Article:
“The way this service works is simple,” explains Olson Hatembo a ride-hailing taxi driver with Yango.
Mr Hatembo also explained that the drivers, or partners as they are referred to by some App operators, are the main actors and should be the key beneficially.

“We are at the centre of the entire business process. Without us, the App operators wouldn’t make money,” he said.
He further explained that the drivers provide the cars used.

“All we do is to register with the App service provider and download the App onto the smartphone. Then we are good to go. The payment is charged automatically and the income is shared between the mediator and us the drivers.

“We get a commission based on the amount of money one has made,” he said.

While some drivers have welcomed the App system in terms of doing business others have cited unfair trade practices by App service providers, especially with commission rates and payouts.

All the drivers have one unified position concerning the rider-hailing business. What they are paid from the signed agreements with the App service providers is not enough.

Most agree that the drivers, who are the owners of the cars used for hire, get a small percentage of the income generated.
“There is a raw deal here. Despite us being the owners of the cars, service providers get something between 10 to 15 per cent. This is also beside us using our fuel,” said Fred Mwela, Taxi App driver.

These sentiments are shared by many ride-hailing taxi drivers in the country.

They argue that App service providers are riding on their backs while getting the lion’s share of the cash.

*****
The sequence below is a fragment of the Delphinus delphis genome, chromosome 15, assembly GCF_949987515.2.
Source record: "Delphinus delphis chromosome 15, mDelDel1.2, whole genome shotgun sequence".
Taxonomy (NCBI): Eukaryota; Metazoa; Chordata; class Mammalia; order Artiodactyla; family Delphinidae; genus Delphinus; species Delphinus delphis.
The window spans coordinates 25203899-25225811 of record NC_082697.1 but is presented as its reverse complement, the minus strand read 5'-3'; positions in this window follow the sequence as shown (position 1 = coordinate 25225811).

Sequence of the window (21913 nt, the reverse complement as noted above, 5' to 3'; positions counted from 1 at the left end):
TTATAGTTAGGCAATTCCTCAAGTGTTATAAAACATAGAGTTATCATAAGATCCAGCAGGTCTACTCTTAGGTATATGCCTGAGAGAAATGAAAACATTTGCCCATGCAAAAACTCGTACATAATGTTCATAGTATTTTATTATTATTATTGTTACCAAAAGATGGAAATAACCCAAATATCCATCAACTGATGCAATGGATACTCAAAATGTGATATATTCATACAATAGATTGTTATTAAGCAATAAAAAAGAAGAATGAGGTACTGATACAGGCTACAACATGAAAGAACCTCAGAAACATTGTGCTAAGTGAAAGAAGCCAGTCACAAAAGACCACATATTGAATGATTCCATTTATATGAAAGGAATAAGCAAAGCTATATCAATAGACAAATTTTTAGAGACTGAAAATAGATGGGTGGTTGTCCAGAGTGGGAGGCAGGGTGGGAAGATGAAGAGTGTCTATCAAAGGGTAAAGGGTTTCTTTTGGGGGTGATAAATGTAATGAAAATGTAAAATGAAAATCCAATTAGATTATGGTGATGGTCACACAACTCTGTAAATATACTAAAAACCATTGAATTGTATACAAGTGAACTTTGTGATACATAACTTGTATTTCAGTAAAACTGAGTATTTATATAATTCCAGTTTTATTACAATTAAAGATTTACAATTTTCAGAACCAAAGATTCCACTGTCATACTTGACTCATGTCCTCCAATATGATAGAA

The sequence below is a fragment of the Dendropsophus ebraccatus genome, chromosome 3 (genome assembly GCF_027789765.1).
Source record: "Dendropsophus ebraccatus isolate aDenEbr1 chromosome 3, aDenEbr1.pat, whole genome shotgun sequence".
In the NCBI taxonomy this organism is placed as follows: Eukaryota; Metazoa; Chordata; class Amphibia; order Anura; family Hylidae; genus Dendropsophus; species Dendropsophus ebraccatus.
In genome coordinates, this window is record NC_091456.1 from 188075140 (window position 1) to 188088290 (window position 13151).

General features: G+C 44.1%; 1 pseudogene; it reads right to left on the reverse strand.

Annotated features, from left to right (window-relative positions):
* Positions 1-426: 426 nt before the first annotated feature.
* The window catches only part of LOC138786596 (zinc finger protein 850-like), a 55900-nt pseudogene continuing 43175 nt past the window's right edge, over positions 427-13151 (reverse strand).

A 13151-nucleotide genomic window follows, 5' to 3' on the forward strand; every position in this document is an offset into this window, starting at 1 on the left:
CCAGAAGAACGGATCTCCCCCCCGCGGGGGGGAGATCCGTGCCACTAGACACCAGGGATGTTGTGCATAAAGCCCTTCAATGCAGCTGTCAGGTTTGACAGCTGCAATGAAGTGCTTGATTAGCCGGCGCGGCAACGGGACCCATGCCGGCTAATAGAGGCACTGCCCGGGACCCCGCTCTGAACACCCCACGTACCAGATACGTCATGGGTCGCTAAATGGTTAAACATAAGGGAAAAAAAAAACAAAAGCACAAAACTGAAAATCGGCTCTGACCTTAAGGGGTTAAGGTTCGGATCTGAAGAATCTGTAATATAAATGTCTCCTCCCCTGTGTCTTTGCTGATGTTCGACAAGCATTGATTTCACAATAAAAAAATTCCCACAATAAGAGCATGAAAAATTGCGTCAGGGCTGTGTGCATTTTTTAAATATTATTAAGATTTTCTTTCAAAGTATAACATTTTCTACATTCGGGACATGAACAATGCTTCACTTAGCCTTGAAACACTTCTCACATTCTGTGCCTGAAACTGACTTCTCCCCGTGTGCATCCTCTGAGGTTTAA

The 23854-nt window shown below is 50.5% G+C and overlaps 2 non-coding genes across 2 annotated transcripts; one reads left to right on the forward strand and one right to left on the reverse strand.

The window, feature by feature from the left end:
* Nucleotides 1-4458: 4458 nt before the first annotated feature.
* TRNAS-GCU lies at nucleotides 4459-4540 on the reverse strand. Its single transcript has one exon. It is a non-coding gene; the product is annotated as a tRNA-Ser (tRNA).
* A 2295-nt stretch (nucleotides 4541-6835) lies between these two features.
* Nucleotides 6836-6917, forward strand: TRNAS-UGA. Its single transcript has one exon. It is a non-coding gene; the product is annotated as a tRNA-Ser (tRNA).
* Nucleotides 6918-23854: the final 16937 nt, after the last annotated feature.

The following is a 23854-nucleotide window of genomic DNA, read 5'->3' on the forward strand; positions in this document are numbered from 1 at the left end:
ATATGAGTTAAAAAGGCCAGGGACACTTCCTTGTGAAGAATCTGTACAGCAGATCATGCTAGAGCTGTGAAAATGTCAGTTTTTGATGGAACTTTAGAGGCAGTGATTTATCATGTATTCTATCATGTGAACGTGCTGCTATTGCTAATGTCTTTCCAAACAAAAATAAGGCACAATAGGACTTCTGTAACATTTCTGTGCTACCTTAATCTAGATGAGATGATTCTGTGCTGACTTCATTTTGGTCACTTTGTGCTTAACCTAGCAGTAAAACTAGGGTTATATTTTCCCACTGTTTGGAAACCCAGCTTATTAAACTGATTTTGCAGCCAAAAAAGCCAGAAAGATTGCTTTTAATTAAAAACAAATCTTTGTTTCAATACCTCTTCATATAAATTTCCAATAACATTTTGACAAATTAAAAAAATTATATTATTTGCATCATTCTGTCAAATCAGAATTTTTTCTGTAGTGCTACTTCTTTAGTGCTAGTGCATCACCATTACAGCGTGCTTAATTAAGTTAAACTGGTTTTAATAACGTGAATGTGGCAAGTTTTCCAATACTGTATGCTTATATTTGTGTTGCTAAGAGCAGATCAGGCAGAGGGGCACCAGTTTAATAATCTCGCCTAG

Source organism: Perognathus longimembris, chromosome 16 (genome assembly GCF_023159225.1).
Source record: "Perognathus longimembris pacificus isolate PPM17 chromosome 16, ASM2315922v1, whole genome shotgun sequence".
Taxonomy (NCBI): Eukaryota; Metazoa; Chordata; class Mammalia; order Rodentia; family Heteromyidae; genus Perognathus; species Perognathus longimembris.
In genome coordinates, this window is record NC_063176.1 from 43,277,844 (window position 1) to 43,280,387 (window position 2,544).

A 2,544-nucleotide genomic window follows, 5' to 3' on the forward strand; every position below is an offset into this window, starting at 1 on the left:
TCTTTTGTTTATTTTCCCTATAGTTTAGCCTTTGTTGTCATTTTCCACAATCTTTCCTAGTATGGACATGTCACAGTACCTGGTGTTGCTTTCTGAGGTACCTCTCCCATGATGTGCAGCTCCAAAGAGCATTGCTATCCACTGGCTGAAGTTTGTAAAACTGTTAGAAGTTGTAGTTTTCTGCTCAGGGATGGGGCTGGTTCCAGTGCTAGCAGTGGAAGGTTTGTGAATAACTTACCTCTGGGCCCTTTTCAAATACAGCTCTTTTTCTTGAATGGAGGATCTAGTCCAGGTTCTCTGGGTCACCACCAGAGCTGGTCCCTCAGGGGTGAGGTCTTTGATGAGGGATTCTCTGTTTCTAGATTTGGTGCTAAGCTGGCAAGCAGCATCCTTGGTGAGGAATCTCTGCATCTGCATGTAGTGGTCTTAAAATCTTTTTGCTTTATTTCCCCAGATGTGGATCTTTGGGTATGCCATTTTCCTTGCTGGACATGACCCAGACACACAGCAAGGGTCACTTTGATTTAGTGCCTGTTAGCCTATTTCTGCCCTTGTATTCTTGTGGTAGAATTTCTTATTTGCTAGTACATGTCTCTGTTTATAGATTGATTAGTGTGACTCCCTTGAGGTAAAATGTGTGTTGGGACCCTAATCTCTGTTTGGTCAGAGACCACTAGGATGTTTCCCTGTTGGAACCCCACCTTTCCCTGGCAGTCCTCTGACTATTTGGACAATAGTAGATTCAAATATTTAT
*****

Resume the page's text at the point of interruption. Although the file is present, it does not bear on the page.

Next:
They further say drivers have to contend with car maintenance and fuel costs yet they get a share of the cake not proportional to their input.

Recently, a meeting of Ulendo drivers was convened in Lusaka to hear their concerns following mounting competitive pressure being exerted by the arrival of other players on the market.

Insiders disclosed that at that meeting, drivers sought deliberations on several burning issues to even the playing field.
Most drivers across all ride-hailing service operators speak one voice regarding certain issues seen to be fuelling the unfair pacts between operators and drivers.

“Drivern Taxis is now back in Zambia,” said Mr Chikota, adding “We have looked at what is happening in the industry. We believe that drivers deserve more and that is our main objective.”

He added that under Drivern Taxis, the commission is pegged at five per cent, unlike other players whose rate oscillates between 10 to 15 per cent.

“We have also formed a cooperative for our drivers. Those that join us have the option to also become a member of the cooperative which has so many benefits,” the Drivern Director said.

He added that the ride-hailing business will impact positively on the taxi transport subsector and hoped the government will hastily address the bottlenecks around its smooth operation.

Mr Chikota pointed out that a lot of jobs, especially among the youth, have been created and the business has brought new taxi customers that would otherwise have never considered taking a cab.

A couple of weeks ago, Transport Minster Frank Tayali assured taxi App operators that the government will soon provide legislation on how the new industry would operate so that it contributes positively to development.

Concerns are being expressed that the current laws, which do not encourage ride-hailing in Zambia, might cause uncertainties regarding the future of the promising industry.